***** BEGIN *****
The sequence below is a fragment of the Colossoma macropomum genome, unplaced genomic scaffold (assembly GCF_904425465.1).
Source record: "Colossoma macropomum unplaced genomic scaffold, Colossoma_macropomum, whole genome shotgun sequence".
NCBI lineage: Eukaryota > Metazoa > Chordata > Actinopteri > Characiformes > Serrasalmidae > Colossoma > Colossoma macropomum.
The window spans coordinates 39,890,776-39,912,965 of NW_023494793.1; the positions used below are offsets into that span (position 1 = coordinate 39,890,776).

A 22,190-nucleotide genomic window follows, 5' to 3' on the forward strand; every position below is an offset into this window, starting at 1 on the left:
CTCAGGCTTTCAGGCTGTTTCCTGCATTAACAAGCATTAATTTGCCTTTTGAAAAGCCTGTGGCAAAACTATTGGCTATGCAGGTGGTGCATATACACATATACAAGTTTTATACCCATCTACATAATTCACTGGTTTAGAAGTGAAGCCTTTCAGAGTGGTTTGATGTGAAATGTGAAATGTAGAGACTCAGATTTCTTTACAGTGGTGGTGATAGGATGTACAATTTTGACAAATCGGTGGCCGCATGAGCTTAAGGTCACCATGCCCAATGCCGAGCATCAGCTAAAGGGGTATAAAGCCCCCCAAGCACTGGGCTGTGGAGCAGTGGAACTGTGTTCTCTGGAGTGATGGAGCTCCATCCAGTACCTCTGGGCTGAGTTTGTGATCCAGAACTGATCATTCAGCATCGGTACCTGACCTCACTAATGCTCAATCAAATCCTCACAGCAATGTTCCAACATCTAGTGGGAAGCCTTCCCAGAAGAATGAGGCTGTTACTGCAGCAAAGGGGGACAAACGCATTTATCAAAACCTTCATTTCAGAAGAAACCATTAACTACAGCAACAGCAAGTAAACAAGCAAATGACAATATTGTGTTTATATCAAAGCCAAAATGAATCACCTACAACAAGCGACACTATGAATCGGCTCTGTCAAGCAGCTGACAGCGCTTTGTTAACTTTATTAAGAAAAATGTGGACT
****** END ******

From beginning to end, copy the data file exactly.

The sequence below is a fragment of the Colossoma macropomum genome, unplaced genomic scaffold (assembly GCF_904425465.1).
Source record: "Colossoma macropomum unplaced genomic scaffold, Colossoma_macropomum, whole genome shotgun sequence".
NCBI lineage: Eukaryota > Metazoa > Chordata > Actinopteri > Characiformes > Serrasalmidae > Colossoma > Colossoma macropomum.
The window spans coordinates 39,890,776-39,912,965 of NW_023494793.1; the positions used below are offsets into that span (position 1 = coordinate 39,890,776).

A 22,190-nucleotide genomic window follows, 5' to 3' on the forward strand; every position below is an offset into this window, starting at 1 on the left:
CTCAGGCTTTCAGGCTGTTTCCTGCATTAACAAGCATTAATTTGCCTTTTGAAAAGCCTGTGGCAAAACTATTGGCTATGCAGGTGGTGCATATACACATATACAAGTTTTATACCCATCTACATAATTCACTGGTTTAGAAGTGAAGCCTTTCAGAGTGGTTTGATGTGAAATGTGAAATGTAGAGACTCAGATTTCTTTACAGTGGTGGTGATAGGATGTACAATTTTGACAAATCGGTGGCCGCATGAGCTTAAGGTCACCATGCCCAATGCCGAGCATCAGCTAAAGGGGTATAAAGCCCCCCAAGCACTGGGCTGTGGAGCAGTGGAACTGTGTTCTCTGGAGTGATGGAGCTCCATCCAGTACCTCTGGGCTGAGTTTGTGATCCAGAACTGATCATTCAGCATCGGTACCTGACCTCACTAATGCTCAATCAAATCCTCACAGCAATGTTCCAACATCTAGTGGGAAGCCTTCCCAGAAGAATGAGGCTGTTACTGCAGCAAAGGGGGACAAACGCATTTATCAAAACCTTCATTTCAGAAGAAACCATTAACTACAGCAACAGCAAGTAAACAAGCAAATGACAATATTGTGTTTATATCAAAGCCAAAATGAATCACCTACAACAAGCGACACTATGAATCGGCTCTGTCAAGCAGCTGACAGCGCTTTGTTAACTTTATTAAGAAAAATGTGGACT